Opinion: Students need instruction on which Georgia colleges pay off

Tour guide John Hovell (right) leads potential students and a parent on a tour of the University of North Georgia's Dahlonega campus on Wednesday, April 28, 2021. While visiting a college can help in making a decision, a recent report underlines the importance of also researching a college with an eye toward a student's future earnings. (Hyosub Shin / Hyosub.Shin@ajc.com)

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Tour guide John Hovell (right) leads potential students and a parent on a tour of the University of North Georgia's Dahlonega campus on Wednesday, April 28, 2021. While visiting a college can help in making a decision, a recent report underlines the importance of also researching a college with an eye toward a student's future earnings. (Hyosub Shin / Hyosub.Shin@ajc.com)

Georgetown report says too many families don’t look at data on outcomes, earnings

High school seniors across metro Atlanta face a major decision in two weeks — where to commit to attending college. Logic doesn’t always play a role in their choice.

Teens can be influenced by whether the college has a winning football team or a robust Greek scene. They can be swayed by the prestige of the school and where it lands on the U.S. News & World Report rankings. It can matter whether a prospective student toured a campus on a sunny fall afternoon or a blustery cold morning.

The Georgetown Center on Education and the Workforce wants low-income students, for whom college can be life-altering, to consider another factor — the payoff or return on investment each campus offers.

In a recent report, “The Colleges Where Low-Income Students Get the Highest ROI,” the center found low-income students — defined as from families earning $30,000 or less per year — earn the highest financial return from public institutions where attendance costs are lower than private campuses. The report draws on the U.S. Department of Education College Scorecard, which shares data from colleges on student aid, costs and outcomes, including completion, debt and earnings by degree and field of study.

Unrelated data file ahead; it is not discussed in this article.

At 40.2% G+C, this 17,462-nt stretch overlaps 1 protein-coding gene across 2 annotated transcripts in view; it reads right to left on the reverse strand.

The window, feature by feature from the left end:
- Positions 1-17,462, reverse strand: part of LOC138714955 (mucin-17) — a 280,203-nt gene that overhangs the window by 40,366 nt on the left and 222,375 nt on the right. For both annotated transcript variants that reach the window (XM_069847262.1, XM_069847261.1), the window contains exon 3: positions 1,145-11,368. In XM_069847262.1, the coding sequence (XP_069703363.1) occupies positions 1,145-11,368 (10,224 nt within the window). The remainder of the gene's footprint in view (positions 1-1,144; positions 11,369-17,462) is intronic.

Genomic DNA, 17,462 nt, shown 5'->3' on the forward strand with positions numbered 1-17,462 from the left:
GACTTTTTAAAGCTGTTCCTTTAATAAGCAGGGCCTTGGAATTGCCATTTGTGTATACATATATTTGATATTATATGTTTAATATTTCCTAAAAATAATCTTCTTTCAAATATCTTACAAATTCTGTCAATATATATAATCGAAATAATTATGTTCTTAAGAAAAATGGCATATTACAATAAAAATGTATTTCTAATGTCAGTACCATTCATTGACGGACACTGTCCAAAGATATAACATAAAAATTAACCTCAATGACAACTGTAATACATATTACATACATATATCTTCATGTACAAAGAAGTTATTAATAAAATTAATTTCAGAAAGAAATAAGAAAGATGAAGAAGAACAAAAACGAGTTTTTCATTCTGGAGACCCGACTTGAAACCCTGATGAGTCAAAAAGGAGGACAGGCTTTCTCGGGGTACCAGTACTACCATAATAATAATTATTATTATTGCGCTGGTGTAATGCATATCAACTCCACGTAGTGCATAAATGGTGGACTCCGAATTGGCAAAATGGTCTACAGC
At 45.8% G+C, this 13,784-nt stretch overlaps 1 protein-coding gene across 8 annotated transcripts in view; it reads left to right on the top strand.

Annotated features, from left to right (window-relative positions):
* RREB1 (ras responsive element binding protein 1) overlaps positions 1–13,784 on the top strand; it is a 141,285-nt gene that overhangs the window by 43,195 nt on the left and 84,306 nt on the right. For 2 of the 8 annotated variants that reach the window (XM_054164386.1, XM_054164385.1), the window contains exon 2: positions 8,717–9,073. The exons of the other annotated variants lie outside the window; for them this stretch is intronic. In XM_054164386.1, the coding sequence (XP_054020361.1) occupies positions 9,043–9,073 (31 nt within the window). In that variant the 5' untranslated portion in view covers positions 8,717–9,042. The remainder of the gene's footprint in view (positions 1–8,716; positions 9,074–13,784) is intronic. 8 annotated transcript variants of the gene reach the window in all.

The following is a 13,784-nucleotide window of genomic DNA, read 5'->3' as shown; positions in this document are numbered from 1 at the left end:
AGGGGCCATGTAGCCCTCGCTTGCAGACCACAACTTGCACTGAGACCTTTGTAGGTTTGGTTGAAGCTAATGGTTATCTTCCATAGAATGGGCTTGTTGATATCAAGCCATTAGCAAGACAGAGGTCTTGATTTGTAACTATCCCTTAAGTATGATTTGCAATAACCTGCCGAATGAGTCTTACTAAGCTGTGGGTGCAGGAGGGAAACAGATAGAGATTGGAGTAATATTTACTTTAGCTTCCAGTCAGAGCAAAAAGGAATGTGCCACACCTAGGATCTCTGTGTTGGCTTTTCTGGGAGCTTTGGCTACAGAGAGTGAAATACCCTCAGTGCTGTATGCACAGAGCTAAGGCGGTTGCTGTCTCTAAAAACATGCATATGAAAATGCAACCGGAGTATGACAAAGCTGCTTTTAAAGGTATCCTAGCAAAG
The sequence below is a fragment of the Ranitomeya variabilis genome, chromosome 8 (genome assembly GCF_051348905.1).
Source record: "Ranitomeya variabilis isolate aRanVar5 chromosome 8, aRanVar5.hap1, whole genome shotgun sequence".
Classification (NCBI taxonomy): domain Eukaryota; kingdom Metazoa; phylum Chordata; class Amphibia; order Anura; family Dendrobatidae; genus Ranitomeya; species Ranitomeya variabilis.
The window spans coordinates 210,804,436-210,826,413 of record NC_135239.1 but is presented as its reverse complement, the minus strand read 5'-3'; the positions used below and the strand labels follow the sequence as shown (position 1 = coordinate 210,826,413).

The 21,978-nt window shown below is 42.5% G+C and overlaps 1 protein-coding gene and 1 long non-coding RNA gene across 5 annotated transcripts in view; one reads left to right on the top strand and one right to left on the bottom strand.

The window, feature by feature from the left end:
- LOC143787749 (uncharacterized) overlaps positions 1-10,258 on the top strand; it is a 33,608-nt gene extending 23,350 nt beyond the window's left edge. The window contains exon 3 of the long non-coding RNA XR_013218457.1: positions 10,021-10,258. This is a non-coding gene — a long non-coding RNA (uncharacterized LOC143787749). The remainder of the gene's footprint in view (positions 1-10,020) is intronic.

Low-income students comprise more than a third of college students. Those teens are often the least likely to have the time or resources to delve deeply into researching and visiting campuses. Their high schools employ too few guidance counselors, and their families can’t afford independent college advisers, a growing trend among middle-class parents. While the American School Counselor Association recommends one school counselor for every 250 students, Georgia funds one counselor for every 450 students.

“College presents the most promise to low-income students and the highest reward,” said Martin Van Der Werf, a co-author of the report and director of editorial and education policy at the Georgetown center. “With 5,000 colleges, it’s really hard to sort through them. Counselors, parents and guardians have to come into the equation to help break this down with young people who are thinking about a college — because it is a huge investment.”

“You don’t buy a house strictly on emotion,” he said. “You look at the number of bathrooms and bedrooms and what houses around there are going for. But college has been a black box where you make this commitment without knowing what the outcome will be.”

The Georgetown study shows low-income students earn a lower return on investment than all students across public and private institutions and degrees, largely because they tend to earn less as adults. A 2021 study found low-income college grads have fewer connections and less cultural, social and economic capital to draw on during job searches. They accept positions that pay less and for which they are overqualified because they have to start earning money quickly.

Among institutions that primarily award bachelor’s degrees, the Georgetown study found public colleges lead to the highest return for low-income students during a 40-year timeframe — $951,000. If students attend private nonprofit institutions, on average, the return over 40 years is $863,000. If they attend for-profit colleges, the return is $763,000.

But there is great variation. Many highly selective schools give low-income students a hefty return on investment, but such elite schools enroll few poor kids. For example, the 40-year return from an Emory degree is $2,181,000, but the report notes that 1 out of 5 students there is low-income. The return at Georgia State University, where half the students are low-income, is $975,000. However, the Georgetown report shows that Emory graduates 88% of its low-income students, while GSU graduates 54%.

“Most highly selective colleges have very high graduation rates, and, if a student goes, there is a very high chance they are going to graduate,” said Van Der Werf. “It always pays off to go to the best college you can if it’s a good fit. One of the things this study shows is that in large metro areas like Atlanta, there may be a half-dozen colleges offering essentially the same degree but with widely varying payoffs. You are not going to make your decision strictly by the expected payoff when you get out, but it ought to be among the considerations.”

He urges students to look closely at for-profit schools that invest heavily in marketing. “They may have exactly the opportunity you are looking for and they are good at selling it. But the schools are very expensive, and many people don’t end up finishing,” said Van Der Werf. “We need a comprehensive career counseling system to help potential students determine whether a college program is worth the investment.”